Contrary to some contemporary views, the prominent role of women in Muslim society had been amply demonstrated in the past. For example, in 859 a young princess named Fatima al-Firhi founded the first degree-granting university in Fez, Morocco. Her sister, Miriam, founded an adjacent mosque and together the complex became the al-Qarawiyyin Mosque and University. This episode is also a testimony to the emphasis on knowledge in the Islamic tradition.
The word algebra comes from the title of a Persian mathematician's famous 9th century treatise Kitab al-Jabr wa-‘l-mugabala or The Book of Reasoning and Balancing. Built on the roots of Greek and Hindu systems, the new algebraic order was a unifying system for rational numbers, irrational numbers and geometrical magnitudes.
Muslim scholars also pioneered the study of optics. Around the year 1,000, Ibn al-Haitham proved that humans see objects by light reflecting off of them and entering the eye, dismissing Euclid and Ptolemy's theories that light was emitted from the eye itself. This great Muslim physicist also discovered the camera obscura phenomenon, which explains how the eye sees images upright due to the connection between the optic nerve and the brain.
As many Muslims are well aware, Prophet Muhammad popularised the use of the first toothbrush in around 600. Using a twig from the Meswak tree, he cleaned his teeth and freshened his breath. Substances similar to Meswak are still being used in modern toothpaste today.
Many of the basics of modern automatics were inspired by research done by these medieval Muslim scholars, including the revolutionary crank-connecting rod system. By converting rotary motion to linear motion, the crank enables the lifting of heavy objects with relative ease. This technology, discovered by Al-Jazari in the 12th century, exploded across the globe, leading to everything from the bicycle to the internal combustion engine.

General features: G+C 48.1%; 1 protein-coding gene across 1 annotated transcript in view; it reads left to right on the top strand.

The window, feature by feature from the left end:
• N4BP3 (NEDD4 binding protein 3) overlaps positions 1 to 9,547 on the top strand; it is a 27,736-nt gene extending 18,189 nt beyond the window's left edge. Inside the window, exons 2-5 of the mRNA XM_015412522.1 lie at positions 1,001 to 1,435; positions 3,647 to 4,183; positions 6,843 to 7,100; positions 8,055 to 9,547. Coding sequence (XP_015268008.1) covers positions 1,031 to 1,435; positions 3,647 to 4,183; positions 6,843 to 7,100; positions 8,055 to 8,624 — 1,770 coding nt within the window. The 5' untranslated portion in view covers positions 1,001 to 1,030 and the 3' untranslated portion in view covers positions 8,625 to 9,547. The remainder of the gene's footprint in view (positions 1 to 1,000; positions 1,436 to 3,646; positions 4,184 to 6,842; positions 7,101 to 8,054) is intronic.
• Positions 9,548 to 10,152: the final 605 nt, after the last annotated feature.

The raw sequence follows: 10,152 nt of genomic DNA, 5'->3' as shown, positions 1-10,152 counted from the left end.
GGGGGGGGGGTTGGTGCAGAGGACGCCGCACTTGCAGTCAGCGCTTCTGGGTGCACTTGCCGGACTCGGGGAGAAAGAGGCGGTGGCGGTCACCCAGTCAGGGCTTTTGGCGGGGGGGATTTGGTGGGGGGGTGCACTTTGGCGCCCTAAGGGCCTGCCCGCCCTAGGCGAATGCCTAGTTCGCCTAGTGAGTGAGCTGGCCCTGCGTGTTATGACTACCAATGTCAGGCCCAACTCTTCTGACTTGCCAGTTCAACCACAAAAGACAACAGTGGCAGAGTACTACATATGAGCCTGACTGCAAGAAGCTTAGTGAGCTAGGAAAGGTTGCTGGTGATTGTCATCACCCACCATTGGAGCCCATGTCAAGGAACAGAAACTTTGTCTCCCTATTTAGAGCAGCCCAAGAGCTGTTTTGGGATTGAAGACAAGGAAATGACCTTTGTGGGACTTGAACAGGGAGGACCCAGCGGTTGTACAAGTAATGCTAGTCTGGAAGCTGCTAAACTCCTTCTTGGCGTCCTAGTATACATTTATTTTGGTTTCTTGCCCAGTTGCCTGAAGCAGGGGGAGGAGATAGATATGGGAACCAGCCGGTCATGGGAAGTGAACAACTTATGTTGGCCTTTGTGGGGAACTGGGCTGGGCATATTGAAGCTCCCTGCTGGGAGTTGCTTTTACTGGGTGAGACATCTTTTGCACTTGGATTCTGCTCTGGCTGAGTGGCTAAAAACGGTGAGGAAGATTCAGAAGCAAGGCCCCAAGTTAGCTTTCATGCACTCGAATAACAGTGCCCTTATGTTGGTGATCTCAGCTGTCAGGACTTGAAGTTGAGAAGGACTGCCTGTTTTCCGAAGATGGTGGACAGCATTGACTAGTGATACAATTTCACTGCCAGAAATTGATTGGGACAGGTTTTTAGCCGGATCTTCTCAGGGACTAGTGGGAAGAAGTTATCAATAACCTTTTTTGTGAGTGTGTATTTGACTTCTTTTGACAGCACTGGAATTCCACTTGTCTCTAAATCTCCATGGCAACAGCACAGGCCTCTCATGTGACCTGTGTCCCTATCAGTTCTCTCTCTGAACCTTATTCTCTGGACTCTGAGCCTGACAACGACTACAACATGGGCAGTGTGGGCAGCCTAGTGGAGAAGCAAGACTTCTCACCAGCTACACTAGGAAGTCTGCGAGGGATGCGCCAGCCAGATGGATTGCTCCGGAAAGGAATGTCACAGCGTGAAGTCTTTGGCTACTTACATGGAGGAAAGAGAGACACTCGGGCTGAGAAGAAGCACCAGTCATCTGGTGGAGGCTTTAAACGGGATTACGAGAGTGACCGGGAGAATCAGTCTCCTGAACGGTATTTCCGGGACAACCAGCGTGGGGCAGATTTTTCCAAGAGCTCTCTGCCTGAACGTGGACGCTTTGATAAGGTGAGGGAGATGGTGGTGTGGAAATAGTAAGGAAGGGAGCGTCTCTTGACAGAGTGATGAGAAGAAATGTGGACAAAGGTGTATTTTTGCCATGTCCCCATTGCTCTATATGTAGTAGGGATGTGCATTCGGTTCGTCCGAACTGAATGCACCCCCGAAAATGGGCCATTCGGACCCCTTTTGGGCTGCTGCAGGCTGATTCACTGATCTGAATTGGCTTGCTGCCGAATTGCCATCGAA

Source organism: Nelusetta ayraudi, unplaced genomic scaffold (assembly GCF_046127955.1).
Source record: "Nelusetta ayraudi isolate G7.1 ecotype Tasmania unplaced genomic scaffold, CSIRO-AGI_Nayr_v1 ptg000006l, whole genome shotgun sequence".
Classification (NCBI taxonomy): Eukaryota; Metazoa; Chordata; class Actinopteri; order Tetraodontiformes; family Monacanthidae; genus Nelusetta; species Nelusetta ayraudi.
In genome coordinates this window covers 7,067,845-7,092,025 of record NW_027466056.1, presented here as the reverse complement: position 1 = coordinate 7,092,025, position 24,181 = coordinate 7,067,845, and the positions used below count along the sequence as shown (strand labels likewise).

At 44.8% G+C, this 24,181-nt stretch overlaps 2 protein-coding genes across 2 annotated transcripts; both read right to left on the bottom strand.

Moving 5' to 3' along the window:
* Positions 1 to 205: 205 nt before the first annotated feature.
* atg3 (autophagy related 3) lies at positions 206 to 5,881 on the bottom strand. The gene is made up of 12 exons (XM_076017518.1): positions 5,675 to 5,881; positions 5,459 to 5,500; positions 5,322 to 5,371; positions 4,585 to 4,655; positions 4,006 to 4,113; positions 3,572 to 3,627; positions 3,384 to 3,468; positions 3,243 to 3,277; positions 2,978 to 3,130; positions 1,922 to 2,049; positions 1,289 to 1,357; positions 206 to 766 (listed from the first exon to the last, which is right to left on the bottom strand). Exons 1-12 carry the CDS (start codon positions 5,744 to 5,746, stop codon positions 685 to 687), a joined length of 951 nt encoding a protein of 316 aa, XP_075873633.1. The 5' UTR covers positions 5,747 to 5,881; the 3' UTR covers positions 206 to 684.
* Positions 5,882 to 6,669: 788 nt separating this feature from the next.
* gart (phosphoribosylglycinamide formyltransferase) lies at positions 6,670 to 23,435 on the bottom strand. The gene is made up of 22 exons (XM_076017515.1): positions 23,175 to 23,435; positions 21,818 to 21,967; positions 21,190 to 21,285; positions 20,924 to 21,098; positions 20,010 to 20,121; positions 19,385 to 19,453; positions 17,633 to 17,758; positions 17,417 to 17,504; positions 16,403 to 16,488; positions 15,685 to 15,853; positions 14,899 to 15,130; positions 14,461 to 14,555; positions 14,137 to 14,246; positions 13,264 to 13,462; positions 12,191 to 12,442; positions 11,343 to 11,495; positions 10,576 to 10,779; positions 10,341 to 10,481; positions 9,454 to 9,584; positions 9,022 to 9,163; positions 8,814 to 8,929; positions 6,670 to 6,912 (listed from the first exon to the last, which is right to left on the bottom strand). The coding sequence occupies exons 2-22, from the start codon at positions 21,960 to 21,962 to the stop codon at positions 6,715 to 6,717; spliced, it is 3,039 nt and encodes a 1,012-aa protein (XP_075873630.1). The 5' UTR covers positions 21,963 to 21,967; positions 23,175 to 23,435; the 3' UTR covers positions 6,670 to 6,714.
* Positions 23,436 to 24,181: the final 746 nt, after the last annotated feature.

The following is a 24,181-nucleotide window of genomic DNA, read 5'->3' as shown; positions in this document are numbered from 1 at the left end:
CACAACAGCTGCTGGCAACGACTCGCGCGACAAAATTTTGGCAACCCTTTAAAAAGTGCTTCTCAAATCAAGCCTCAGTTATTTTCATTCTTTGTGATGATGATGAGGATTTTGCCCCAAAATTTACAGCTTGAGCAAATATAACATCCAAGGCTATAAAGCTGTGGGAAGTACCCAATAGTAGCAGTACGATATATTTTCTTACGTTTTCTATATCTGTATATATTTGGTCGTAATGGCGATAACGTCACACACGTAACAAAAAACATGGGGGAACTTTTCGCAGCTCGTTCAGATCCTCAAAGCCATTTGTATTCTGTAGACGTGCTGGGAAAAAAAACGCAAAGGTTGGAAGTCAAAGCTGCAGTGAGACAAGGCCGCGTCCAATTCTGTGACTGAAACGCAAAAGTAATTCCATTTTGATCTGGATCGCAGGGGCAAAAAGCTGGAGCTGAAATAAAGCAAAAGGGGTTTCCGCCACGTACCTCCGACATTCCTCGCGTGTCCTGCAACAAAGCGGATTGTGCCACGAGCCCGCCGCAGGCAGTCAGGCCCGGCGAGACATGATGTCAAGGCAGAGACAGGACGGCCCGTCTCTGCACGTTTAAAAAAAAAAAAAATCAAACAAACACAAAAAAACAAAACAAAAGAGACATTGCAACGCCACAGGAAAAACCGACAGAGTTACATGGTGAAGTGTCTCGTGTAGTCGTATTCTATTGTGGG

According to Al-Hassani, hospitals as we know them today, with wards and teaching centres, came from 9th century Egypt. The first such medical centre was the Ahmad ibn Tulun Hospital, founded in 872 in Cairo. Tulun hospital provided free care -- a policy based on the Muslim tradition of caring for all who are sick. From Cairo, such hospitals spread around the Muslim world.
Figure 3: Part of the exhibition in the New York Hall of Science. (Source).
One big question that comes to mind when one reflects on these great achievements of the Muslim scholars is how come today, we in the Muslim-majority countries that make up the membership of the Organisation of Islamic Conference (OIC) are the laggards of this world and being perceived as the source of all things backward.
There are many reasons that could be cited, of course, but one factor suggested by Al-Hassani is about the intellectual climate then. Science flourished in the Muslim world in those days because individual creativity was appreciated and science and innovation were seen by the political leadership as expanding knowledge in the interest of society as a whole.
We need to bring back those days of enlightenment which would contribute not only to our own prosperity but also make this world a more peaceful place to live in. For a start, the Science, Technology and Innovation Ministry may wish to consider bringing this exhibition to Malaysia to coincide with our "Year of Science" in 2012.
* Zakri Abdul Hamid is science adviser to the prime minister and holder of the Tuanku Chancellor Chair at Universiti Sains Malaysia.
by: Zakri Abdul Hamid, Fri 01 April, 2011